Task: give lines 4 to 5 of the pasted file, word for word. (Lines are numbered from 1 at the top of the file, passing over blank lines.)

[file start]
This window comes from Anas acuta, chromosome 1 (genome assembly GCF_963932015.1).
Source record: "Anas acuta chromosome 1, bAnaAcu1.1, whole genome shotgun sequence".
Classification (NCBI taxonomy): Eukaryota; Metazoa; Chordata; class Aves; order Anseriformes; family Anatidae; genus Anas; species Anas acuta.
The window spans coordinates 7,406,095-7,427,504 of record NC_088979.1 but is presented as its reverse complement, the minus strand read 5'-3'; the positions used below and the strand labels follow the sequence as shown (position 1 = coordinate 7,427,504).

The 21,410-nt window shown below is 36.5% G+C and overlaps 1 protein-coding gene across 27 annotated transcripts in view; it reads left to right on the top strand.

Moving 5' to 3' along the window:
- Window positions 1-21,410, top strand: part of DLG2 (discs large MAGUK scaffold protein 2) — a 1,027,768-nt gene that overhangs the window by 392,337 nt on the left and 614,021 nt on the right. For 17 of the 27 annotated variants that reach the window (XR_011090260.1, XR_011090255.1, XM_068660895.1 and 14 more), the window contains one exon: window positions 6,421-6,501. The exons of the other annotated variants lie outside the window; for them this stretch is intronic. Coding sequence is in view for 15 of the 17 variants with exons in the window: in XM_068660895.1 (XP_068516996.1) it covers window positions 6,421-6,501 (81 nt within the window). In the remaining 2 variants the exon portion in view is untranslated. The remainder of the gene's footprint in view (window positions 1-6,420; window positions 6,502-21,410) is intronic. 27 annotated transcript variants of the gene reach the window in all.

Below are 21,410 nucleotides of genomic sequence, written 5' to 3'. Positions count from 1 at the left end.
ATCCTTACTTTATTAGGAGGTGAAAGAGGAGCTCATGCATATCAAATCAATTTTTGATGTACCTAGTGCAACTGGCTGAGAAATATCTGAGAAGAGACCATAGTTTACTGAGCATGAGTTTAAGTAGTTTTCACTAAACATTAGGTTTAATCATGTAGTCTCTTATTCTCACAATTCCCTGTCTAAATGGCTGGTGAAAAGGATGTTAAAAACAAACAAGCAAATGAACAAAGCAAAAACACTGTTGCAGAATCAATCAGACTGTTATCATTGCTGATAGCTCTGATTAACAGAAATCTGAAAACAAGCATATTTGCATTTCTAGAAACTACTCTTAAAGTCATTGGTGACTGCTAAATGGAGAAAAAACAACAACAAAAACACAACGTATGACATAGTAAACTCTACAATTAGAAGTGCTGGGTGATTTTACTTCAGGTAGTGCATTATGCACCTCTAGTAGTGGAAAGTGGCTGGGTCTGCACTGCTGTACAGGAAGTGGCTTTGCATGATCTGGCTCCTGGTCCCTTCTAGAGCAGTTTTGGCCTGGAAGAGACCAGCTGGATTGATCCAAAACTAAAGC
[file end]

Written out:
The window spans coordinates 7,406,095-7,427,504 of record NC_088979.1 but is presented as its reverse complement, the minus strand read 5'-3'; the positions used below and the strand labels follow the sequence as shown (position 1 = coordinate 7,427,504).

The 21,410-nt window shown below is 36.5% G+C and overlaps 1 protein-coding gene across 27 annotated transcripts in view; it reads left to right on the top strand.